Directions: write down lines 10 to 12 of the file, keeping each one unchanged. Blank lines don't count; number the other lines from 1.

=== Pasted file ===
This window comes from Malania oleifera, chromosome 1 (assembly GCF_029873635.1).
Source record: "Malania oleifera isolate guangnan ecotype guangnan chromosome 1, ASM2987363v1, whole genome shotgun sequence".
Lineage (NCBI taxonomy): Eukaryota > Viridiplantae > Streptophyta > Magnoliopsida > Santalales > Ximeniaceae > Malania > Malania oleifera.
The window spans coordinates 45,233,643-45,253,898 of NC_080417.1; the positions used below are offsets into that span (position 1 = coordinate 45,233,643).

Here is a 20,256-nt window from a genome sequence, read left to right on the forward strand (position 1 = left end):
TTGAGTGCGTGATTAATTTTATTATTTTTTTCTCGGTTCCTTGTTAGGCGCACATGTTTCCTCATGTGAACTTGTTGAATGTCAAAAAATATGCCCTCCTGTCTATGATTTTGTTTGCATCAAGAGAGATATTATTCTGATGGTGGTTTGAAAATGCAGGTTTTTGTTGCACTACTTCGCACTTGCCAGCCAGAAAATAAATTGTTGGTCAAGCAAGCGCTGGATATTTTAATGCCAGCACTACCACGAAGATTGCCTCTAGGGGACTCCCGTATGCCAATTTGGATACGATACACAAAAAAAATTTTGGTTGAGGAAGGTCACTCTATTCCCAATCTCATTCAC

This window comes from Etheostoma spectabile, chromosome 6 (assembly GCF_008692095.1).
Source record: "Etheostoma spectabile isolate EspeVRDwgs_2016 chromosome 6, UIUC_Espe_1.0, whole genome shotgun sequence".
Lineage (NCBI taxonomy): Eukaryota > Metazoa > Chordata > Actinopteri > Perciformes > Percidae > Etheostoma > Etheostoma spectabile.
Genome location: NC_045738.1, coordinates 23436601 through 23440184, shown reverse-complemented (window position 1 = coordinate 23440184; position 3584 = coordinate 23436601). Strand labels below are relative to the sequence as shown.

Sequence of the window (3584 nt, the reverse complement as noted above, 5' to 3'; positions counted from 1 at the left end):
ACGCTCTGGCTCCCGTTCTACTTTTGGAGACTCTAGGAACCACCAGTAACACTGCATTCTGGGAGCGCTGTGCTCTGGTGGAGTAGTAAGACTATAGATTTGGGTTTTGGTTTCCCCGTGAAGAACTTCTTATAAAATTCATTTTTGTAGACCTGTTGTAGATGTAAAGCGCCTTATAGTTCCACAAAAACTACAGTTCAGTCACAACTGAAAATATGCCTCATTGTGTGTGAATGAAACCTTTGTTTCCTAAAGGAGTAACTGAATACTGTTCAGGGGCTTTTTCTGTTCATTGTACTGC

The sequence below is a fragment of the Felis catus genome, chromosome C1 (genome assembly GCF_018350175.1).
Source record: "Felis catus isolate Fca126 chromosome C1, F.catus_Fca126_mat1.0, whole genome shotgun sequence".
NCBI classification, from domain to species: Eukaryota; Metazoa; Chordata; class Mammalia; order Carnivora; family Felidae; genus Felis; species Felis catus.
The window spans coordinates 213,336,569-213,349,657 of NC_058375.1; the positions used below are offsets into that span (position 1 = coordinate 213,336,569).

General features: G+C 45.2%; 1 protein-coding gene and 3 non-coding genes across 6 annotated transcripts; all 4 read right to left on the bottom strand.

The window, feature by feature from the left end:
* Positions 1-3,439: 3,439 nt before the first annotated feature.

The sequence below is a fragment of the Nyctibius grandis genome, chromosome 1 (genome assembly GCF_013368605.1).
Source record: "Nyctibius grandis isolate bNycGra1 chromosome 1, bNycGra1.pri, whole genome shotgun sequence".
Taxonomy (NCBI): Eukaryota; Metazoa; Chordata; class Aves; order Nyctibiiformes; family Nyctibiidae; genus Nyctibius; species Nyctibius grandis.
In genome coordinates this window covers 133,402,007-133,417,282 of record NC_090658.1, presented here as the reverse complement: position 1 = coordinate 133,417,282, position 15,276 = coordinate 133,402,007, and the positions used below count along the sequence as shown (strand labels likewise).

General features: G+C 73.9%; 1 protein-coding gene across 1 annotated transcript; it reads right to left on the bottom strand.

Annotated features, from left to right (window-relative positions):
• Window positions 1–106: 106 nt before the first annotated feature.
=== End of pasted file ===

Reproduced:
Genome location: NC_045738.1, coordinates 23436601 through 23440184, shown reverse-complemented (window position 1 = coordinate 23440184; position 3584 = coordinate 23436601). Strand labels below are relative to the sequence as shown.

Sequence of the window (3584 nt, the reverse complement as noted above, 5' to 3'; positions counted from 1 at the left end):
ACGCTCTGGCTCCCGTTCTACTTTTGGAGACTCTAGGAACCACCAGTAACACTGCATTCTGGGAGCGCTGTGCTCTGGTGGAGTAGTAAGACTATAGATTTGGGTTTTGGTTTCCCCGTGAAGAACTTCTTATAAAATTCATTTTTGTAGACCTGTTGTAGATGTAAAGCGCCTTATAGTTCCACAAAAACTACAGTTCAGTCACAACTGAAAATATGCCTCATTGTGTGTGAATGAAACCTTTGTTTCCTAAAGGAGTAACTGAATACTGTTCAGGGGCTTTTTCTGTTCATTGTACTGC